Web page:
If you’ve been tasked to build a CAB business case, you are in good company. However, just because they are popular doesn’t mean it is the right tool for your business right now. To make the most compelling business case, anchor your argument with answers to these three critical questions.

1) What’s happening in your market? Is you business at a nexus point?

Whenever there are events, real or imagined, that cause your customers to feel less confident about your company, then your business is at risk. Examples include: changes with the CEO or leadership team, new acquisitions, company splits or divestitures, a radical market evolution, a shift in the competitive landscape, introduction or failure of product lines — any of these may give your customers pause. You can’t afford to allow your competitors to play the “fear, uncertainty, or doubt” card against you. Investing in a CAB is an excellent way to stay ahead of these threats. It allows you to stay in control of how your best customers perceive you, even if your ecosystem is in flux. And whose isn’t?

But, your CAB business case should not be predicated on crisis management. It’s best used as a proactive customer engagement tool. When used properly, it strengthens customer relationships and invites a new, much more strategic conversation than you have ever enjoyed before. And this is when the CAB becomes a competitive differentiator for your company.

2) What do you not know regarding the trends & drivers shaping your B2B customers’ businesses?

It’s tempting to think you already know everything you need to know abut your market and why your customers buy from you. However, this is a very dangerous assumption because markets can change at any time. And so, your business case needs to address future conditions. And the only real way to get your finger on the pulse is to talk with senior decision makers in your customer base.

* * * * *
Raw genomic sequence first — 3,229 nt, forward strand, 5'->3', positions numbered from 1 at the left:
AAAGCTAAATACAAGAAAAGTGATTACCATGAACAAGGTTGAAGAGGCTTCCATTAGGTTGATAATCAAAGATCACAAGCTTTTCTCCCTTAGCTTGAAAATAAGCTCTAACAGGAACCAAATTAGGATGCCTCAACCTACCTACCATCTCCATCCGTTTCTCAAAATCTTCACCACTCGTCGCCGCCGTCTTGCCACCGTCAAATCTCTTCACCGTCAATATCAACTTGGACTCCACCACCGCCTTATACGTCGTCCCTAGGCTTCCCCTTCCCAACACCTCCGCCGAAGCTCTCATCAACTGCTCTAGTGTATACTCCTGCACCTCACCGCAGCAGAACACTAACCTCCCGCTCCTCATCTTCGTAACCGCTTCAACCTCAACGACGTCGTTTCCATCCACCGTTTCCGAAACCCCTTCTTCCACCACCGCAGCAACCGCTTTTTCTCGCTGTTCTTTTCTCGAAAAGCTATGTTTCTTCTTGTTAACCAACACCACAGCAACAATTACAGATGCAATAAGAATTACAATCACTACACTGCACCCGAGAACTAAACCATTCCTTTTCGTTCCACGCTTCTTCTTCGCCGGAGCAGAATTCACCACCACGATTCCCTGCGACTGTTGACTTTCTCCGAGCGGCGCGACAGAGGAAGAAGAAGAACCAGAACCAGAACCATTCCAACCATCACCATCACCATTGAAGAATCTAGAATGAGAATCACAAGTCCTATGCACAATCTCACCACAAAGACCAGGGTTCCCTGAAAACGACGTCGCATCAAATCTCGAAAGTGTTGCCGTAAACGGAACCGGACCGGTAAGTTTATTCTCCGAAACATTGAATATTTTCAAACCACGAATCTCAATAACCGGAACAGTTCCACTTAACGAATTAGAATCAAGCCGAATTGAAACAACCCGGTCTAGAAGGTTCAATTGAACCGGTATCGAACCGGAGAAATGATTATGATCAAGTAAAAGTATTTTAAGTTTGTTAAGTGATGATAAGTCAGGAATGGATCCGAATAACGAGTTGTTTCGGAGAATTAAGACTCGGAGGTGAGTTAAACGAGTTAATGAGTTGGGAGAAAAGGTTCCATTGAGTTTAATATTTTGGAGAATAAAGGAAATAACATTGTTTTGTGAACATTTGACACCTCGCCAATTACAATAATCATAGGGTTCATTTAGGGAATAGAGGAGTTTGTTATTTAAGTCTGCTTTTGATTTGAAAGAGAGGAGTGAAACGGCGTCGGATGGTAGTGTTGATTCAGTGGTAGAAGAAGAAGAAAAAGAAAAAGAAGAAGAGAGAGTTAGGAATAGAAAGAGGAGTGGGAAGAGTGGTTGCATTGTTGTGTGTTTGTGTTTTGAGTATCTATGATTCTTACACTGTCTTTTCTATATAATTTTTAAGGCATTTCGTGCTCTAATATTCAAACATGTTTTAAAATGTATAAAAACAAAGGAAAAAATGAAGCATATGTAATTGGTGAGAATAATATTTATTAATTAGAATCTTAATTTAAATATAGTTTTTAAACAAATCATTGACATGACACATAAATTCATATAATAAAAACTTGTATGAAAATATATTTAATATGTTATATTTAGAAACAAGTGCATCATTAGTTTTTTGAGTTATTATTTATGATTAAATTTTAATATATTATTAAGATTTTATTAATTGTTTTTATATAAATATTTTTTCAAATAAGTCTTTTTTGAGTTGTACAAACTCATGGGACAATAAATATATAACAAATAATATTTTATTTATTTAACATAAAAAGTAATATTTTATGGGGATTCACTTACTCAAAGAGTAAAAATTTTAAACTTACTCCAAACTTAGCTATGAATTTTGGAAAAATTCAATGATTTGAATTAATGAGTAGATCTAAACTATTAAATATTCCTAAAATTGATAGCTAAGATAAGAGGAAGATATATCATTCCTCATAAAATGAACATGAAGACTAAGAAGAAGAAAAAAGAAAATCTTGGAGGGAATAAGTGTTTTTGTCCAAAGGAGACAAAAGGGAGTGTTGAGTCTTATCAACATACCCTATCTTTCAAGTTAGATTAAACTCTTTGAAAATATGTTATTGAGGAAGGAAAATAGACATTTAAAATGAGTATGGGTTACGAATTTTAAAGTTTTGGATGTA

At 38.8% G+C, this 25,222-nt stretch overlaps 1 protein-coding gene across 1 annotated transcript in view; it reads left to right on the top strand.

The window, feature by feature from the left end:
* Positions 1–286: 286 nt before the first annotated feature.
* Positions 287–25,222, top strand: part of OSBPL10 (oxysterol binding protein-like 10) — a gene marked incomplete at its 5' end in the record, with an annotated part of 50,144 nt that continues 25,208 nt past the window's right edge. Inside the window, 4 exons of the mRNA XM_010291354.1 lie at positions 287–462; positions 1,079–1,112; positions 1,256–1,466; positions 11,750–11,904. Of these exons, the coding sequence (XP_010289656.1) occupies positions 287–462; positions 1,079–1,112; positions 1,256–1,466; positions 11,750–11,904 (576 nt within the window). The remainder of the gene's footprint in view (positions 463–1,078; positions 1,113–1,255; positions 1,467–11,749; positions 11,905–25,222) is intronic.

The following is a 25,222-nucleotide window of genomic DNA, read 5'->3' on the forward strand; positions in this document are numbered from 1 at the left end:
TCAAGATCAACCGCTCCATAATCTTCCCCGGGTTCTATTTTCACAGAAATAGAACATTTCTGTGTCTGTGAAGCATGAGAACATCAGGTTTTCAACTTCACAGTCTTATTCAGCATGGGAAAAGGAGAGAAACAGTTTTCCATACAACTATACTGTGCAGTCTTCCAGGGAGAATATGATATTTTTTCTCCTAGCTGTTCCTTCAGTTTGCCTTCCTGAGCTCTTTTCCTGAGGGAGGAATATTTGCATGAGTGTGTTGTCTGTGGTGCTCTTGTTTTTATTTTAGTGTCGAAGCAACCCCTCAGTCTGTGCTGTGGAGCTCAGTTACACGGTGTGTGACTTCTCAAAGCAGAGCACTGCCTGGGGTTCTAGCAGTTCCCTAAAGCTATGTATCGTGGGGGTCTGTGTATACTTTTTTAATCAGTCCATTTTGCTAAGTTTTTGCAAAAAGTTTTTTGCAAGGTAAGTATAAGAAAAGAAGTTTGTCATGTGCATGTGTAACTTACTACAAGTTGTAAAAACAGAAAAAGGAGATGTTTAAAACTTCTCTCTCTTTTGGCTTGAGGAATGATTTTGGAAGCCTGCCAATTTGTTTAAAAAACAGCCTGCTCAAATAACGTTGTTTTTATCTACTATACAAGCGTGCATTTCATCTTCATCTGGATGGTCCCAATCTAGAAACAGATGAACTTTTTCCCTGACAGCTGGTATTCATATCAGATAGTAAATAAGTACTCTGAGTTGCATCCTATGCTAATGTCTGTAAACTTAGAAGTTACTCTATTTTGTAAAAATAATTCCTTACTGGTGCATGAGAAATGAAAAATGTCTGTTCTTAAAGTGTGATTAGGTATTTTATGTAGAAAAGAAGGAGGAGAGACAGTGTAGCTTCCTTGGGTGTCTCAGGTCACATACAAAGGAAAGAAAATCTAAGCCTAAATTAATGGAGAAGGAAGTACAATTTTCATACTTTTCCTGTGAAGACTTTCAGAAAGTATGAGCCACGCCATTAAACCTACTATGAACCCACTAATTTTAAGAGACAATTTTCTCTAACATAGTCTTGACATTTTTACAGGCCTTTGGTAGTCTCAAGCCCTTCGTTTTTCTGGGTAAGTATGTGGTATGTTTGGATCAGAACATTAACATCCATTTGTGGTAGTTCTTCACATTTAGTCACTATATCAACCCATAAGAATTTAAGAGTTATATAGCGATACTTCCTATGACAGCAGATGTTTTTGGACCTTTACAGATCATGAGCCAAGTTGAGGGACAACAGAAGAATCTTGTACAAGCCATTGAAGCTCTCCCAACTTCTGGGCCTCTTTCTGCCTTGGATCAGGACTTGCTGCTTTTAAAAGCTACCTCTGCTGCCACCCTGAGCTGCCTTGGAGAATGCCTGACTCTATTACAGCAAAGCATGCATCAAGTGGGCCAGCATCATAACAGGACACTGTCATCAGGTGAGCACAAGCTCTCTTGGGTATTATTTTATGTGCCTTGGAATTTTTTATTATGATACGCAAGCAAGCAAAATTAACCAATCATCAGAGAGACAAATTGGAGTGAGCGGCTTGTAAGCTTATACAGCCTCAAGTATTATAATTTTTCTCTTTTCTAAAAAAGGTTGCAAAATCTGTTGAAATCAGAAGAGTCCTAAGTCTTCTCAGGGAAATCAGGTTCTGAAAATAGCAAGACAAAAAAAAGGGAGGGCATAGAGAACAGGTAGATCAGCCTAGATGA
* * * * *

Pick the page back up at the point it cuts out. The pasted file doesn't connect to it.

Your business case should provide insights and perspectives about the following questions:

  • How are your B2B customers’ businesses evolving over the next 3 years to address their own customers’ evolving wants and needs?
  • Do they expect their needs to change regarding the types of products and services they are buying from you?
  • Why are they buying from you today? And, do they foresee buying more or less from you in the future?

The business case for sponsoring a CAB initiative is not about “how do we sell more stuff today”. Instead, it addresses a much more serious question: “How can we maintain our leadership position and stay relevant to our customers in the future?” Relevance is the key word. Customer satisfaction surveys and product focus groups, while providing some great feedback, are not able to answer this key question. You need a CAB for that. And this is how and why a CAB is a complement (not a replacement) to your other voice-of-the-customer engagement tools.

3) What critical business decisions do you need to make that will affect your 3-5 year roadmap?

If you host a CAB and all you get out of it is, “Oh, that was interesting”, then you’ve missed the whole point. You and your team are busy. You have better things to do than waste your time in a meeting where you don’t learn anything new.

Instead, your business case for sponsoring a CAB needs to be tied to specific business decisions you are wrestling with.  However, customers will never be able to tell you whether you should invest in market A or B. They do not know your business as well as you do. However, they can tell you how they will likely react to changes in the market, your value proposition, and your engagement model. And so, you need to find out how their businesses are evolving, where they will be investing 3 years from now, and how they will respond to future needs. While your customers are sharing their stories, you’ll want to listen beyond the words they are speaking. You will want to focus on the implications of their decisions. And these implications will provide you with important information that will help guide your business decisions. An effective CAB will help you explore or validate important business decisions you need to make this year that will affect your future.

Summary

Your CAB business case should not stand in isolation from your business strategy and annual plan. The CAB offers you a unique tool to explore your customers’ businesses and how and why they see their needs evolving in the next 3 years. Engaging with your best, most strategic customers in this way, establishes a unique bond of understanding and relevance that your competitors will find very difficult to match. It’s a key tool for changing the nature of your relationship from that of basic “vendor” to a truly “strategic partner”.

What to read next: 4 Objectives for Designing your CAB

What to read next: How to link your CAB to your executive planning offsite

Mike Gospe, professional CAB facilitator

Mike Gospe, professional CAB facilitator

With a specialty in CABs, Mike Gospe is a professional facilitator with more than 15 years of CAB experience. He’s helped some of today’s most innovative companies deliver more than 100 world-class CAB meetings. He leads KickStart Alliance‘s CAB practice. Contact Mike